We first started noticing major ‘odd’ exports of gold from Turkey to Iran in May 2012. Turkey’s trade balance fluctuated wildly as gold stocks flowed out of the country in bursts.
“Turkey’s going to continue it,” the Turkish economy minister said. “If those casting aspersions on the gold trade are searching for immorality, they should take a look in the mirror.”
Then, in 2014, we discussed Turkey’s “200 tons of secret gold” trade with Iran detailing how a complex network that spanned Turkey, China, Dubai and Iran was used to skirt US sanctions on energy exports from Iran.
The operation featured an Iranian-born businessman who liked fast horses, faster cars and the fastest planes. His unique skill: Getting gold into sanctions-encircled Iran.
Enough gold that for a time he became the government’s key instrument in improving Turkey’s irksome economic imbalance.
At the time, the plot revealed what one observer called, “one of the most complex illicit finance schemes [prosecutors] have seen.”
In 2017, the man at the center of the scheme, Reza Zarrab, was arrested (and briefly disappeared) and was tied to Turkey’s president.
“Zarrab is thought to have been close to the Erdogan family and, indeed, he was given Turkish citizenship, alongside Iranian. This is a real stress point.”
Zarrab pleaded guilty in October 2017 and turned against Mehmet Hakan Atila – a director at Turkey’s Halkbank – who was convicted on Jan. 3, 2018, and after serving a total 32 months behind bars was returned to Turkey and has since become the head of the Istanbul stock exchange.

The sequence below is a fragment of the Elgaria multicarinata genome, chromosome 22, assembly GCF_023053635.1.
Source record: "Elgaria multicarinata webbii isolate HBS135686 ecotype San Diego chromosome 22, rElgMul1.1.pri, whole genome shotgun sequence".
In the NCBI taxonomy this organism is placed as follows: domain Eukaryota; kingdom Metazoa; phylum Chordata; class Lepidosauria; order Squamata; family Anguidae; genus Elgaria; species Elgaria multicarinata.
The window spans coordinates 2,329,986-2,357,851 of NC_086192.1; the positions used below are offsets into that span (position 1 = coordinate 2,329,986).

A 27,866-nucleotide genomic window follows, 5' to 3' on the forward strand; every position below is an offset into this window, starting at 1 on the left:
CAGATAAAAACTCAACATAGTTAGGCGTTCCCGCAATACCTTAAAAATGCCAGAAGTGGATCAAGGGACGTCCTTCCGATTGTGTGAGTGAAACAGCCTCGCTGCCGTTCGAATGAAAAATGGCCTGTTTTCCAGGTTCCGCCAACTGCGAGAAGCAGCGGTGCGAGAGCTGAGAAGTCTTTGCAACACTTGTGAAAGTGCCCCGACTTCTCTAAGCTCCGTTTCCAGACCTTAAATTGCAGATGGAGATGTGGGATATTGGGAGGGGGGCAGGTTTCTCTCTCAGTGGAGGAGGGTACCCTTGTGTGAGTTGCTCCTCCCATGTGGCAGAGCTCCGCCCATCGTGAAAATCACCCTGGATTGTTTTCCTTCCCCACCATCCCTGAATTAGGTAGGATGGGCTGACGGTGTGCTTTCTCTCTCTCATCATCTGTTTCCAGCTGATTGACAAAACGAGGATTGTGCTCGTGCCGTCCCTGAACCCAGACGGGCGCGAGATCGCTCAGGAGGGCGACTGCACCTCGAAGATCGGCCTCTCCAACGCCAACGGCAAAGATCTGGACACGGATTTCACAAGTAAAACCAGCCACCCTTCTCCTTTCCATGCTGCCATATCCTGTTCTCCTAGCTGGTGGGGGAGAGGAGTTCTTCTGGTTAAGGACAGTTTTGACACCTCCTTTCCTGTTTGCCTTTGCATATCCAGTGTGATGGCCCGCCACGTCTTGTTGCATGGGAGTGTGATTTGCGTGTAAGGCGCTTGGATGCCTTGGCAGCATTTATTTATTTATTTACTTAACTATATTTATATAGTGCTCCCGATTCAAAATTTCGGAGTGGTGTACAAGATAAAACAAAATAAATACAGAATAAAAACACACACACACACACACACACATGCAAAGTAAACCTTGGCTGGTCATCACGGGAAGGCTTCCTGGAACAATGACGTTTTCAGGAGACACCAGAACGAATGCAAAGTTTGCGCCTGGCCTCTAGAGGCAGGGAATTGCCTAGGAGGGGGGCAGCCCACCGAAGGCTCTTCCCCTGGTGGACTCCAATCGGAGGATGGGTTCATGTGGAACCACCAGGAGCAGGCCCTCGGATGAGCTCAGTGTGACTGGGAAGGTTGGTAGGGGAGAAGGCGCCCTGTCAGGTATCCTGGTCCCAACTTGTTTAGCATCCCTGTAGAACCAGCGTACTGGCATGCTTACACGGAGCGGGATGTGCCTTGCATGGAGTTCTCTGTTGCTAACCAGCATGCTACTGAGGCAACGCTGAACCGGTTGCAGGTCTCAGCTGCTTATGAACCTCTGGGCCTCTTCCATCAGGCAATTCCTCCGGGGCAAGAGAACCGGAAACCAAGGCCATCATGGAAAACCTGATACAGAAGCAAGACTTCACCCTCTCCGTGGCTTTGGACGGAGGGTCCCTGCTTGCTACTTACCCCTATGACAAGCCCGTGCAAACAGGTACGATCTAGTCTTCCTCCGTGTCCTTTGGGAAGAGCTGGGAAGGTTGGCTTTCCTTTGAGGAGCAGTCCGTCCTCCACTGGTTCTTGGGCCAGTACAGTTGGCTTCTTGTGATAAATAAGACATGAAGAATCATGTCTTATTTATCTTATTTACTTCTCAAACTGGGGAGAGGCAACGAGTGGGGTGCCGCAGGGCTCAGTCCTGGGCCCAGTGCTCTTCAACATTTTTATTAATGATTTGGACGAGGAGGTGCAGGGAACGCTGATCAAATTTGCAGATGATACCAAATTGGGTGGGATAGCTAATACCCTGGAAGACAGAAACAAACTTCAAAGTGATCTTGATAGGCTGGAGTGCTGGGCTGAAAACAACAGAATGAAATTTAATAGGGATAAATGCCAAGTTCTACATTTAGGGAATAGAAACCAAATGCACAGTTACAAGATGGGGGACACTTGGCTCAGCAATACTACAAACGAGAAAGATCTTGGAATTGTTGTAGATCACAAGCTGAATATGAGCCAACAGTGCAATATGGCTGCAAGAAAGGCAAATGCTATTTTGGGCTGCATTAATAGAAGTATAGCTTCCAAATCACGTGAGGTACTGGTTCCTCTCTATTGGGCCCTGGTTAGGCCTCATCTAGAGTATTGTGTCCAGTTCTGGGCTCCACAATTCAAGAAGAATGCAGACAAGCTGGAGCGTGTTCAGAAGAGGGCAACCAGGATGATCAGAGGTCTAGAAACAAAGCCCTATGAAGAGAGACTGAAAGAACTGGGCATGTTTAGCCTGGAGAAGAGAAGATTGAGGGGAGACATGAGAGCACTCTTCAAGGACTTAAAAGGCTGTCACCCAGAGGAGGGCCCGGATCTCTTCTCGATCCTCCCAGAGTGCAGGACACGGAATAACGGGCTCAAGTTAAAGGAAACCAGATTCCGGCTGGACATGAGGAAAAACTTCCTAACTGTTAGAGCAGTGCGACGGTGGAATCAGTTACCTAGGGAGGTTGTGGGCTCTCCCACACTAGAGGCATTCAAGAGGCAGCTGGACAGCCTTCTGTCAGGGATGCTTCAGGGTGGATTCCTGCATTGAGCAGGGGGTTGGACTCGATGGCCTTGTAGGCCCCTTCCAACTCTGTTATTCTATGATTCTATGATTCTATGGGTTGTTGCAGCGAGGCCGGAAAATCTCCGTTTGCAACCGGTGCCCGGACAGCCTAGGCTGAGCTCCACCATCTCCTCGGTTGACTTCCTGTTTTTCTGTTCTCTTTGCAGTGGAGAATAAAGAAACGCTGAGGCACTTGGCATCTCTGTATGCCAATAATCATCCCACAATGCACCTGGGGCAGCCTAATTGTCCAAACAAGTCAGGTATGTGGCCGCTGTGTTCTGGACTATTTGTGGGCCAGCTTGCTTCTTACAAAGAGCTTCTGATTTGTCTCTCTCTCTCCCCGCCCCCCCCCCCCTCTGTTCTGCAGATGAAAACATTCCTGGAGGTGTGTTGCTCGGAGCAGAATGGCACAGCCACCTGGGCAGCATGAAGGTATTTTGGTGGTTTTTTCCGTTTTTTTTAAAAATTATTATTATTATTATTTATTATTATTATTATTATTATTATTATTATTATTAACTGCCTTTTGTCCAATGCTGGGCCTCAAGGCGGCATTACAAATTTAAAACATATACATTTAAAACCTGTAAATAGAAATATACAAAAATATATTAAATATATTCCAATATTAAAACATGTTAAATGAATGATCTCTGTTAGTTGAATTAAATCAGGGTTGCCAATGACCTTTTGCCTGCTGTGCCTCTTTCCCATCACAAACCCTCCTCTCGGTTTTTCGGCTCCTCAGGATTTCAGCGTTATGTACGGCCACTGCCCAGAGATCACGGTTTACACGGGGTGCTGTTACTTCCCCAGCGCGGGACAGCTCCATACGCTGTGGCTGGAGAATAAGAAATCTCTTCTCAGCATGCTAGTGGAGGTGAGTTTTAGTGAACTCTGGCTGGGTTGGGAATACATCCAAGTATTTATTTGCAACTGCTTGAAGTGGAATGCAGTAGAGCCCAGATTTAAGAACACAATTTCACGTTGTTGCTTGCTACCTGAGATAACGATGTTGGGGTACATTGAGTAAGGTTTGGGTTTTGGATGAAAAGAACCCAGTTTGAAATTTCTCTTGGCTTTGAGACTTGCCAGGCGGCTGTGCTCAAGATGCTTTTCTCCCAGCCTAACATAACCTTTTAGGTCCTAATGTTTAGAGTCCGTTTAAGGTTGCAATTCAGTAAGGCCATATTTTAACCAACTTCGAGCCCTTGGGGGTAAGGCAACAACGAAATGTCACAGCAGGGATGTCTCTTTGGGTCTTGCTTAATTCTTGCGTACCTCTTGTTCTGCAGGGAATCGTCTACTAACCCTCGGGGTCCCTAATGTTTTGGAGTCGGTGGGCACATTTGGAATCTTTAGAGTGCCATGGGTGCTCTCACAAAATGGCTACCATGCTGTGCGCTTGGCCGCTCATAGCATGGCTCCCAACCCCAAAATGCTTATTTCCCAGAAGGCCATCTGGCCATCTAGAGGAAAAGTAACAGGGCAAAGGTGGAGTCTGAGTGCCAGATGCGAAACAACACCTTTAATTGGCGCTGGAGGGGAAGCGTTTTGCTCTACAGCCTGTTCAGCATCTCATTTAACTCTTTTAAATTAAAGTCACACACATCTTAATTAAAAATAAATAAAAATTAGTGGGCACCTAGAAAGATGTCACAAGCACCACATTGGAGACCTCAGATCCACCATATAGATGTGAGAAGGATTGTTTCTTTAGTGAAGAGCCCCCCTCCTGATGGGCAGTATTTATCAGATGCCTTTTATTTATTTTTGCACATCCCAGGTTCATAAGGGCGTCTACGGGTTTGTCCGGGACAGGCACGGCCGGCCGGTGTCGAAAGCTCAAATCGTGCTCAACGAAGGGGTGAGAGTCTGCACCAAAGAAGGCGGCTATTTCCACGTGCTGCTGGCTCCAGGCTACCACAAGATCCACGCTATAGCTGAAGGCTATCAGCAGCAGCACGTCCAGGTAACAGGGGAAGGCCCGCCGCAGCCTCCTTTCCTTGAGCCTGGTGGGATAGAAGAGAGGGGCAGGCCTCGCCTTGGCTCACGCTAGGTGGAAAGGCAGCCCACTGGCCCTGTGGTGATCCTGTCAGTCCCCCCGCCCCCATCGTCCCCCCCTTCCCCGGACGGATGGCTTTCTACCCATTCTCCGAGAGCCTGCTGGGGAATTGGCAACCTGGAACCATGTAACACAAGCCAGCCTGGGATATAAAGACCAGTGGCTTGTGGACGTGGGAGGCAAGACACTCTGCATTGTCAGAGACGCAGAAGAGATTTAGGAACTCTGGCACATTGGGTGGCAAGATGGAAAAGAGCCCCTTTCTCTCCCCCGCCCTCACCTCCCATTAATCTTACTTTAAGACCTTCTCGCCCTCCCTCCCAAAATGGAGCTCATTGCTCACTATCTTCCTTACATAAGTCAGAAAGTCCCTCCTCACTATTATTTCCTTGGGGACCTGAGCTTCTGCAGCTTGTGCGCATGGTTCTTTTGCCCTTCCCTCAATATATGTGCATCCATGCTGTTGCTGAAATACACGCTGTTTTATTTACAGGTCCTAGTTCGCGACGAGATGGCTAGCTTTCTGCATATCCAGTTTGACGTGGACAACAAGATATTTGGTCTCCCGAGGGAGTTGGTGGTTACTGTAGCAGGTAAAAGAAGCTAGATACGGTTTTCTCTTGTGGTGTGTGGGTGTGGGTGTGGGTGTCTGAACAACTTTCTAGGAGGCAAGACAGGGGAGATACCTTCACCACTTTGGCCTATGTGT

And since then “one of the biggest money-laundering schemes ever” has disappeared from the headlines… until now.
Thanks to a massive leak of more than a million documents from a British offshore shell company provider, think Panama Papers 2.0, we now learn exactly how Iran’s national oil company and its subsidiaries hopscotch the globe, with the help of intermediaries, in search of tax havens that help it try to wriggle free from the grip of crippling U.S.-led sanctions.
As McClatchy reports, the massive data set of communications, incorporation certificates and other documents was leaked to journalists, and after months of collaboration, news organizations across the globe are collectively publishing stories starting this week under the title #29Leaks.
Included in the voluminous Formations House documents is a register of shareholders in an offshore company called Naftiran Intertrade Company Ltd, or NICO. This list of shareholders was attached to an email from December 2014, declaring the state-owned National Iranian Oil Company as the overarching shareholder and having complete control over NICO.
Also attached was a register of NICO directors listing five Iranian nationals.
NICO, the gasoline import arm of the state oil company, came to renewed international attention in March 2016 after the arrest at Miami International Airport of Reza Zarrab.
He flew to Florida to visit Disney World and on that trip was charged with conspiring to evade U.S. sanctions through an elaborate gold-for-gas scheme between Turkey and Iran, and using global banks to process transactions on behalf of Iran.
Prosecutors contend that Zarrab and a co-defendant, Mehmet Hakan Atila, who was a director at Turkey’s Halkbank, schemed to help Iran skirt U.S. sanctions by trading Turkish gold for oil and natural gas. Using companies across the globe, they facilitated $20 billion worth of transactions.
“High-ranking government officials in Iran and Turkey participated in and protected this scheme,” the Justice Department in Oct. 15, 2019. statement announcing charges against Halkbank, which incriminated Zarrab.
“Some officials received bribes worth tens of millions of dollars paid from the proceeds of the scheme … and to help shield the scheme from the scrutiny of U.S. regulators.”
Shortly after his arrest, Zarrab, who is married to a Turkish pop star and has citizenship in Iran as well as Turkey, implicated Turkish President Recep Erdogan as having approved the operation.